|ESPN.com: NFL||[Print without images]|
"Mike Ditka embodies the spirit of everything the Bears are about," Bears chairman George H. McCaskey said to the team's website. "He's an icon. The last time we won a championship Mike Ditka was our coach and the last time we won before that Mike Ditka was a player. The organization knew [that retiring his number] was the right thing to do."
Ditka, a Hall of Famer, coached the 1985 Bears to the Super Bowl XX title and played on the 1963 championship team. He is credited with revolutionizing the tight end position with his pass-catching ability. He ranks first in Bears history among tight ends and fourth overall with 4,502 receiving yards, fifth with 316 catches and 34 touchdowns. The former rookie of the year was a two-time All-Pro and six-time Pro-Bowler.
"To have your jersey retired, it's something that if I went through my life and it never happened, it would never change the love I had for what I had in Chicago playing for the Bears," Ditka said on "Mike & Mike in the Morning" on ESPN Radio. "But it's certainly a tremendous honor when you think about the guys who have [had their numbers] retired. And the guys I played with, the Bill Georges, the Dick Butkuses, the Gale Sayers, just those alone ... what a great honor it is."
No. 89 will be the 14th jersey retired by the Bears. McCaskey said it will be the last number retired by the team.
"We have more retired numbers than any other team in the NFL. After this, we do not intend to retire any more numbers but we thought if there is going to be a last one, there is no more appropriate one than 89," McCaskey told the team's website.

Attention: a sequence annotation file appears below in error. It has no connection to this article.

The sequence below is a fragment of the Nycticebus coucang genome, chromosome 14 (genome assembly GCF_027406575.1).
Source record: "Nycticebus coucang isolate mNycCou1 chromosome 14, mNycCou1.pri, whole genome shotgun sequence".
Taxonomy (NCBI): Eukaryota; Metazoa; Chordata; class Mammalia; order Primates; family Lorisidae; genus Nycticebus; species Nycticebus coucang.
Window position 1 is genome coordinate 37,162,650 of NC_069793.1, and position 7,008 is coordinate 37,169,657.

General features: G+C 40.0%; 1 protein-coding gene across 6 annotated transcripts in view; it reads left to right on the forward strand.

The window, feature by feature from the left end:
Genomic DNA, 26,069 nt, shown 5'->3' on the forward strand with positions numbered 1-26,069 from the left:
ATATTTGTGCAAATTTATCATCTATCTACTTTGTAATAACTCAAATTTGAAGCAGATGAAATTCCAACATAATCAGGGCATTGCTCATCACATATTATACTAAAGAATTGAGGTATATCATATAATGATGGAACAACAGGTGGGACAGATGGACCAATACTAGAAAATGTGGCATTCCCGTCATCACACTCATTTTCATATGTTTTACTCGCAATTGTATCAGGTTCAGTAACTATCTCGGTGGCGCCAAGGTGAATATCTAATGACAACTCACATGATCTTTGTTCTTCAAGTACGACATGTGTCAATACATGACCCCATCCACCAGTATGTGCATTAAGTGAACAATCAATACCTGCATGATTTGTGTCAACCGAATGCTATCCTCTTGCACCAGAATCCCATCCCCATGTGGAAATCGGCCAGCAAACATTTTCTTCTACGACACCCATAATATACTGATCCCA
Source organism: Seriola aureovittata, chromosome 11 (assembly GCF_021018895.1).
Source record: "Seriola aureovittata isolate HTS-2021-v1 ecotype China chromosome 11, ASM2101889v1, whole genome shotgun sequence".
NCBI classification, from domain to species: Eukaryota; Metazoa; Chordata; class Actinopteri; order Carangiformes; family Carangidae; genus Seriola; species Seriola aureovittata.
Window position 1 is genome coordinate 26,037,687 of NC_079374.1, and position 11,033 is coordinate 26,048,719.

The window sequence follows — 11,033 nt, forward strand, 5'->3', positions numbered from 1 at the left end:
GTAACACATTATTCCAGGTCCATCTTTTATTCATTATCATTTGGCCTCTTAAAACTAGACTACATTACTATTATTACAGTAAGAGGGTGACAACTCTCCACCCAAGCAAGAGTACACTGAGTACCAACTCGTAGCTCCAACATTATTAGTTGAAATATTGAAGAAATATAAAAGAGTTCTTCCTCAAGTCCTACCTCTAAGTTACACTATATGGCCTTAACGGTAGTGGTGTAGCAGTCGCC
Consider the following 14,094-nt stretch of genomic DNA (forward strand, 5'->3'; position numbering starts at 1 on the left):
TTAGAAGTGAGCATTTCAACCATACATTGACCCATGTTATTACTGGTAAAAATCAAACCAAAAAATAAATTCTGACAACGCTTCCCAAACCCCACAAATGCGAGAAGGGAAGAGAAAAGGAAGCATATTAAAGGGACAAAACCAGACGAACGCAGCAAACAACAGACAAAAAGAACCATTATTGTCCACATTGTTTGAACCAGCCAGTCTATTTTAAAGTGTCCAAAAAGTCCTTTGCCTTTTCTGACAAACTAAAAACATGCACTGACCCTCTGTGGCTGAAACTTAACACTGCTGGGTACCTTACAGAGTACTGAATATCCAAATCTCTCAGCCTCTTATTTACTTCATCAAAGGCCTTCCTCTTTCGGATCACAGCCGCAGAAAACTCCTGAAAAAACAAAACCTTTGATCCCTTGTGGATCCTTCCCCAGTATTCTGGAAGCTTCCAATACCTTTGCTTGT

Ditka played for the Bears from 1961-66 and coached the team from 1982-92. He's the only person in the NFL's modern era to win a title as a player and coach with the same team.
Ditka, who's currently an ESPN analyst, also played for the Cowboys and was an assistant on their Super Bowl XII-winning staff.
"My career with the Bears as a player and a coach, that's been the staple of my life, really. I've enjoyed every moment," he said. "I'm always going to be a Bear. I have as much right to as anybody. I played in '63 when we won, and I coached in '85 when we won, and those are the last two we won. And I happened to be part of a great organization with great management and great ownership, and I'm very proud of that."
Ditka downplayed any rift he had with the Bears over being fired by former team chairman Michael McCaskey after a 5-11 season in 1992, and he praised current chairman George McCaskey.
"I never left. They made a decision based on what they wanted to be, and they had a right to make that decision [in '92]," Ditka said. "And yeah, it hurts, it always hurts when there's a separation or a divorce, let's face it.
"But when George took over running the Bears and he called me, he and [team president] Ted Phillips, and I met with them, the meeting was so cordial. George is a special guy. He probably has a little more vision than somebody else, but it didn't matter. That's not important to me. The main thing is ... I'm very, very honored, and that's the bottom line."